Ann Loeb Bronfman Gallery


5+5
five artists choose five artists to watch

February 15-May 13, 2007

 

Events:

April 5, 2007
5+5 Artists Panel 7:00-9:00 pm
Join artists Pia Calderon, Mary Early, John Gossage, Jae Ko, Dan Steinhilber and Renee Stout for this panel.  The discussion will be moderated by Anne Ellegood, Associate Curator at the Hirshhorn Museum and Sculpture Garden.   The artists will discuss their work and the exhibit with an opportunity for audience questions. This event is free and open to the public, space is limited, reservations recommended.
                 
Martin Puryear, Untitled, 1973                 Jae Ko,untitled (JK528)(JK529), 2007   
Oaks, steel wire                                     Rolled paper and glue                      


       
Pia Calderan, Ollinxochiti, 2004                  Sam Gilliam, Atlantis, 2005
Oil/mixed media on canvas                        Acrylic on birch panels with 2 piano hinges


To celebrate its 10th anniversary as well as the Washington DCJCC's ongoing commitment to Washington's artistic and cultural community the Ann Loeb Bronfman Gallery has organized an exhibition of ten artists, 5 + 5.

Five nationally recognized artists whose careers were established in Washington, DC, and most of whom currently reside here, were selected to participate in the exhibition, and each of them, in turn, was asked to select a DC artist whose work they esteem, to be included in the show. To further connect this exhibit to the artistic culture in Washington, DC, the Ann Loeb Bronfman has tapped Phyllis Rosenzweig to curate the exhibit. Phyllis, recently retired from the Hirshorn Museum and Sculpture Garden, worked there as their Curator of Works on Paper.

The exhibition showcases work in all mediums and ranging in date from the 1970s to 2007. At least one project will be conceived for the occasion and specifically for the Ann Loeb Bronfman Gallery space and will be completed just shortly before the exhibition opens to the public. The exhibition avoids a predictable selection of artists while being respectful of some of the important older figures associated with the city, and at the same time celebrating the new or ongoing promise of the art community here. The first five artists (the ones who selected the next five) represent a range of ages and relative status as do the artists they in turn have selected. Thus, some exciting younger artists who have just begun to establish national reputations will have their work seen for the first time juxtaposed with work by older or more established artists with whom they have not necessarily been associated. Some of the artists and their work will be unfamiliar and relationships between the work of the first five artists and the five that they have selected will be provocative and, in many cases, unexpected.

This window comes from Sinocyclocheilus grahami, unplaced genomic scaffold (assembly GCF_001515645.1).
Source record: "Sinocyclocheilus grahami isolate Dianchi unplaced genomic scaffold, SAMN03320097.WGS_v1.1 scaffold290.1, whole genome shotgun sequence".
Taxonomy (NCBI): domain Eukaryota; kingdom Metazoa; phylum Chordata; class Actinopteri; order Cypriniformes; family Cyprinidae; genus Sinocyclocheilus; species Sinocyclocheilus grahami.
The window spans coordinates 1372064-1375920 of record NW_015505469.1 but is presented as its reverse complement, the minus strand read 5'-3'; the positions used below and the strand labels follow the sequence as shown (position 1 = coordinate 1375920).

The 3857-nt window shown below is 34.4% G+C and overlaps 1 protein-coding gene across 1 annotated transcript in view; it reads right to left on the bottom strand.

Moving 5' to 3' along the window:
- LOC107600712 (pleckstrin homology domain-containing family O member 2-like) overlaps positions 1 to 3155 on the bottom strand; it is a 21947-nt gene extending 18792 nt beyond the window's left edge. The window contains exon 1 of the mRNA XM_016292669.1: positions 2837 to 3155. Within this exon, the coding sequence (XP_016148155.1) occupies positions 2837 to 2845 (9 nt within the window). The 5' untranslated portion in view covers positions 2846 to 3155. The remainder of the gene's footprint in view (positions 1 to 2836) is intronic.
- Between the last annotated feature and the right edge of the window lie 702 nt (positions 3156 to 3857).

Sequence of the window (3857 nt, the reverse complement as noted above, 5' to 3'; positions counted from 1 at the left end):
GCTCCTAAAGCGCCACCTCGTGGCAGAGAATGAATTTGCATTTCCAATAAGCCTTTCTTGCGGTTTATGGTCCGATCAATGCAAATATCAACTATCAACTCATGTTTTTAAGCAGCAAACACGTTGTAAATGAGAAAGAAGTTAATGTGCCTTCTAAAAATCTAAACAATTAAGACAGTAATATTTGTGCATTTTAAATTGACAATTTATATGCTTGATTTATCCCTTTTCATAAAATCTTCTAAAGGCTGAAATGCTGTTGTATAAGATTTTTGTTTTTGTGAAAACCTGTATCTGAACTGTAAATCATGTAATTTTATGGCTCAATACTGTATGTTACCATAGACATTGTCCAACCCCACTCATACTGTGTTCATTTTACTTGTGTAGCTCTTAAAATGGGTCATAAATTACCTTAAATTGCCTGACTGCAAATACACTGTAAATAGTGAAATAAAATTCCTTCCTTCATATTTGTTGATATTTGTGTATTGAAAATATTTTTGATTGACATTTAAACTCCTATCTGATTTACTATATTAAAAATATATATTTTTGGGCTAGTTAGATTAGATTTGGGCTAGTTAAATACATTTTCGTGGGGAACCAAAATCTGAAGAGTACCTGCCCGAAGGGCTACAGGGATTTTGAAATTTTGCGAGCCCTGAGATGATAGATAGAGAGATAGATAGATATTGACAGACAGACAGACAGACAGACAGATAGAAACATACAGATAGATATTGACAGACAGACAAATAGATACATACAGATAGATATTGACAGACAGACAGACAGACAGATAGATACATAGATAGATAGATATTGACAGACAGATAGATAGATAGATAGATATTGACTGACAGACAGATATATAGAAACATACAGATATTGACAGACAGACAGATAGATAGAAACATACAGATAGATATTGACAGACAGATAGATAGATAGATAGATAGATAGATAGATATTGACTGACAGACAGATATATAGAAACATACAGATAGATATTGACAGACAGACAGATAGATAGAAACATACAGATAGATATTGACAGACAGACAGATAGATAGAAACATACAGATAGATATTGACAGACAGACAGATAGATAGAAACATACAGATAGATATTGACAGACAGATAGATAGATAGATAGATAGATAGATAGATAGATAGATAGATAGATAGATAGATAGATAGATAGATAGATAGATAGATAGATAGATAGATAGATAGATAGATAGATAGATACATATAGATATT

The exhibition is not thematic and does not attempt to define a "Washington aesthetic." Instead, it will provide a lively and visually stimulating mirror that will reflect, if only in part, the rich and complex nature of the flourishing creative community that is supported by Washington, DC.

Included in the exhibition are influential figures, well-known artists, and great teachers including Sam Gilliam, John Gossage, Martin Puryear, and Renee Stout; emerging bright lights such as Y. David Chung, Jae Ko, and Dan Steinhilber, and relative unknowns Otho Branson, Pia Calderon, and Mary Early.

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